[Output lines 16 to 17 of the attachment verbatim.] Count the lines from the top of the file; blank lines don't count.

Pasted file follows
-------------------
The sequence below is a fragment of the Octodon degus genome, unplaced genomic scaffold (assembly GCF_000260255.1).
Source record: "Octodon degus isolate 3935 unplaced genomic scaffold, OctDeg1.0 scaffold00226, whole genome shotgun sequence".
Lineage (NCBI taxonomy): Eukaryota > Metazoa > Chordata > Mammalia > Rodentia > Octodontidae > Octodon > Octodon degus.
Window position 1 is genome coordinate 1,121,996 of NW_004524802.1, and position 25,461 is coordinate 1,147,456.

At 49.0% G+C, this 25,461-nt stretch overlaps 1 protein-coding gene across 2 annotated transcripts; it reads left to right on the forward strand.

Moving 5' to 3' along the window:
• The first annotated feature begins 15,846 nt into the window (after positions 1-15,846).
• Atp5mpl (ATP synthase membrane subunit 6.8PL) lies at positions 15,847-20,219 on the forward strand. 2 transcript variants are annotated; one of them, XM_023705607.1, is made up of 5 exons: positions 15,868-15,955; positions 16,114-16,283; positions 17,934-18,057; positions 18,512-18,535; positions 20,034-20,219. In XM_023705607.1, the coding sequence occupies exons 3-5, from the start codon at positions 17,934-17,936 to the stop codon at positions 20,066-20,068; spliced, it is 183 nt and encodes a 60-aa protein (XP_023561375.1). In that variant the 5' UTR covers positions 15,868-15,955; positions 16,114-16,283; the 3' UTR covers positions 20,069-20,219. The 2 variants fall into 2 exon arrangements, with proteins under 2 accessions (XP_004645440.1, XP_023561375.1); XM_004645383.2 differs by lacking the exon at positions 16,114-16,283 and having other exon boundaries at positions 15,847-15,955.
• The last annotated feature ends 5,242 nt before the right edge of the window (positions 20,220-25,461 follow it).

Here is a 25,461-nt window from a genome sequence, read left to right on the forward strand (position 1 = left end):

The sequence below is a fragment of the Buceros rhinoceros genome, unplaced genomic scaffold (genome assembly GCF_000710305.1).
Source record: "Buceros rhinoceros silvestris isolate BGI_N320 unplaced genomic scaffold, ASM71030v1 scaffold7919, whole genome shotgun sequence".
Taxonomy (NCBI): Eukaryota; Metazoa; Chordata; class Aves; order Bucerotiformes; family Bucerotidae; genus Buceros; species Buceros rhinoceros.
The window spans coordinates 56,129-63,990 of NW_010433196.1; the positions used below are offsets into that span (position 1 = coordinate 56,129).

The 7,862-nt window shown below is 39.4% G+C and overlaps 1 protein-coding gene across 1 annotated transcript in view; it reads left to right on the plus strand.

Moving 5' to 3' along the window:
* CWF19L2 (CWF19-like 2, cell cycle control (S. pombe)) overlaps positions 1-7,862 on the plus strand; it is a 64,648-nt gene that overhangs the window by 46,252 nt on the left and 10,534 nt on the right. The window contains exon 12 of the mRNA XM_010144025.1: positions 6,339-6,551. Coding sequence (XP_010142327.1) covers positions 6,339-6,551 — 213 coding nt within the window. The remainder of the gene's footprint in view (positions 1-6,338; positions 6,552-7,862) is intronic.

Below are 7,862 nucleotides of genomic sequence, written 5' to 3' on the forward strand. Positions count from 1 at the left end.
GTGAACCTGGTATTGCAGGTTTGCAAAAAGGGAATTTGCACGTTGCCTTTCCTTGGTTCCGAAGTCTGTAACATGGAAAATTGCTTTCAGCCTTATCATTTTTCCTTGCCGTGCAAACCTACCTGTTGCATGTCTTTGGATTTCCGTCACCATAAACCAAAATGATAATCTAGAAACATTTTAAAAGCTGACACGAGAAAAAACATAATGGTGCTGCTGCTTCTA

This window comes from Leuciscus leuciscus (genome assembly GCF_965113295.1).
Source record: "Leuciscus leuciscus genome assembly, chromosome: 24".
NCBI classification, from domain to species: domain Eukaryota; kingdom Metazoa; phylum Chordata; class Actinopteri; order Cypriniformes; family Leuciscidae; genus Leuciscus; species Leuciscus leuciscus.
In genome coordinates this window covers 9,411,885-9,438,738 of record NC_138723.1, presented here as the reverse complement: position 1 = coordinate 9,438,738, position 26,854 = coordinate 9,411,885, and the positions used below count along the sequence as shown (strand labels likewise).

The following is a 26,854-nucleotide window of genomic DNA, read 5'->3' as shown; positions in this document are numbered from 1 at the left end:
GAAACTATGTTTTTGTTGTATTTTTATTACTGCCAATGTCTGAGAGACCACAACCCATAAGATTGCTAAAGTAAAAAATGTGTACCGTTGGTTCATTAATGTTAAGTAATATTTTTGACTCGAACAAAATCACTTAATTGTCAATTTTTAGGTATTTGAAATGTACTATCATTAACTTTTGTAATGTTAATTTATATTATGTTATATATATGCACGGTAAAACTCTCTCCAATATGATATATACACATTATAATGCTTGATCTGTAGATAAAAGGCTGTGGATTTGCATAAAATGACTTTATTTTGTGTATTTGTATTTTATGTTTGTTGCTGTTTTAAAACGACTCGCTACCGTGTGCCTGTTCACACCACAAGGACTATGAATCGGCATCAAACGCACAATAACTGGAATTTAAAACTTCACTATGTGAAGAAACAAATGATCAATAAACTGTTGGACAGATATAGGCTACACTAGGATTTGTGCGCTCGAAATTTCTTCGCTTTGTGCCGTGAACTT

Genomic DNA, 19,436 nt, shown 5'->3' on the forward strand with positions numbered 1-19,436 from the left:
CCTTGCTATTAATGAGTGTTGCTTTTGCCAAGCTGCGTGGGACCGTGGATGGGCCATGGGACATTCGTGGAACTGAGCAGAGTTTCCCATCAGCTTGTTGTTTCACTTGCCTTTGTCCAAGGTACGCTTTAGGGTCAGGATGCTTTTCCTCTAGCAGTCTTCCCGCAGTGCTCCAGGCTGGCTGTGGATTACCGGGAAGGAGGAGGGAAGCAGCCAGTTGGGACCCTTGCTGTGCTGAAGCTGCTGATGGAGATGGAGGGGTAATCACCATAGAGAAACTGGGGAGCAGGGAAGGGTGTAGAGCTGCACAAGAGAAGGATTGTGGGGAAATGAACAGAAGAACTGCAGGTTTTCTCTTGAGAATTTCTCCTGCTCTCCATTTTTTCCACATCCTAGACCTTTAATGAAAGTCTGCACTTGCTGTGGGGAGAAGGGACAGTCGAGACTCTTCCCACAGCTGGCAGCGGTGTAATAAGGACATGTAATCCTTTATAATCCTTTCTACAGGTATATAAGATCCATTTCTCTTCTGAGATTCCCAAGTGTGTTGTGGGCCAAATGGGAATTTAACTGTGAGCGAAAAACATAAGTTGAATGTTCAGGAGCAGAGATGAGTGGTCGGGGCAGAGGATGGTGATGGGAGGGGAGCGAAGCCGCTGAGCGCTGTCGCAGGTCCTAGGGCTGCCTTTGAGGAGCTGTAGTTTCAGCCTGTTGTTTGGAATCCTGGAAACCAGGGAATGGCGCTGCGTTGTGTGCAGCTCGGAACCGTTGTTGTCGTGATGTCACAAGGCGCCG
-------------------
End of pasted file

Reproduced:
Moving 5' to 3' along the window:
* CWF19L2 (CWF19-like 2, cell cycle control (S. pombe)) overlaps positions 1-7,862 on the plus strand; it is a 64,648-nt gene that overhangs the window by 46,252 nt on the left and 10,534 nt on the right. The window contains exon 12 of the mRNA XM_010144025.1: positions 6,339-6,551. Coding sequence (XP_010142327.1) covers positions 6,339-6,551 — 213 coding nt within the window. The remainder of the gene's footprint in view (positions 1-6,338; positions 6,552-7,862) is intronic.